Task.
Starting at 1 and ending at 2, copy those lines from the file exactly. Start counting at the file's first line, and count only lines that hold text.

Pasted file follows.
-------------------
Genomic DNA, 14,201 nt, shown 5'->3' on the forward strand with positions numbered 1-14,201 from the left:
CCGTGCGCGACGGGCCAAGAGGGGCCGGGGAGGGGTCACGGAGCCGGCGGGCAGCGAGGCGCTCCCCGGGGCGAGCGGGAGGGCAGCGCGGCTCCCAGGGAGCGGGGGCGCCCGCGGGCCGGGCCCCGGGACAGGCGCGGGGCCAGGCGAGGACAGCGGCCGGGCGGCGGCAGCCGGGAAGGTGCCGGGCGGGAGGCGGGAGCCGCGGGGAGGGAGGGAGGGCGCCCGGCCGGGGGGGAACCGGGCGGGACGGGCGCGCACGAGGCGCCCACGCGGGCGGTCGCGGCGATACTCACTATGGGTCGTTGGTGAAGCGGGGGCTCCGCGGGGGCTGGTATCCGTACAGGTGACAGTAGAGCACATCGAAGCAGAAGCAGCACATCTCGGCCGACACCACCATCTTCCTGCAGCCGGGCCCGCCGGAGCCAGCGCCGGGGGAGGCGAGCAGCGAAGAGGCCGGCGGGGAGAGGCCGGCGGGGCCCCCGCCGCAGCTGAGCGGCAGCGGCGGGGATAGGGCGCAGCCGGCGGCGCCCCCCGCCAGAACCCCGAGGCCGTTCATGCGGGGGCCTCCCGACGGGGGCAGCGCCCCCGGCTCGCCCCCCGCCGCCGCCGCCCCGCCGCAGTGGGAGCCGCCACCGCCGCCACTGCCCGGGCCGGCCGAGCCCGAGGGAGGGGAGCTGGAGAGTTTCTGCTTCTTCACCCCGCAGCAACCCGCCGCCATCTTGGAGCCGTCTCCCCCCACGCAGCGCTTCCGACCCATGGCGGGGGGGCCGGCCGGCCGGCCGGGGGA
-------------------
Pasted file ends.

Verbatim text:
Genomic DNA, 14,201 nt, shown 5'->3' on the forward strand with positions numbered 1-14,201 from the left:
CCGTGCGCGACGGGCCAAGAGGGGCCGGGGAGGGGTCACGGAGCCGGCGGGCAGCGAGGCGCTCCCCGGGGCGAGCGGGAGGGCAGCGCGGCTCCCAGGGAGCGGGGGCGCCCGCGGGCCGGGCCCCGGGACAGGCGCGGGGCCAGGCGAGGACAGCGGCCGGGCGGCGGCAGCCGGGAAGGTGCCGGGCGGGAGGCGGGAGCCGCGGGGAGGGAGGGAGGGCGCCCGGCCGGGGGGGAACCGGGCGGGACGGGCGCGCACGAGGCGCCCACGCGGGCGGTCGCGGCGATACTCACTATGGGTCGTTGGTGAAGCGGGGGCTCCGCGGGGGCTGGTATCCGTACAGGTGACAGTAGAGCACATCGAAGCAGAAGCAGCACATCTCGGCCGACACCACCATCTTCCTGCAGCCGGGCCCGCCGGAGCCAGCGCCGGGGGAGGCGAGCAGCGAAGAGGCCGGCGGGGAGAGGCCGGCGGGGCCCCCGCCGCAGCTGAGCGGCAGCGGCGGGGATAGGGCGCAGCCGGCGGCGCCCCCCGCCAGAACCCCGAGGCCGTTCATGCGGGGGCCTCCCGACGGGGGCAGCGCCCCCGGCTCGCCCCCCGCCGCCGCCGCCCCGCCGCAGTGGGAGCCGCCACCGCCGCCACTGCCCGGGCCGGCCGAGCCCGAGGGAGGGGAGCTGGAGAGTTTCTGCTTCTTCACCCCGCAGCAACCCGCCGCCATCTTGGAGCCGTCTCCCCCCACGCAGCGCTTCCGACCCATGGCGGGGGGGCCGGCCGGCCGGCCGGGGGA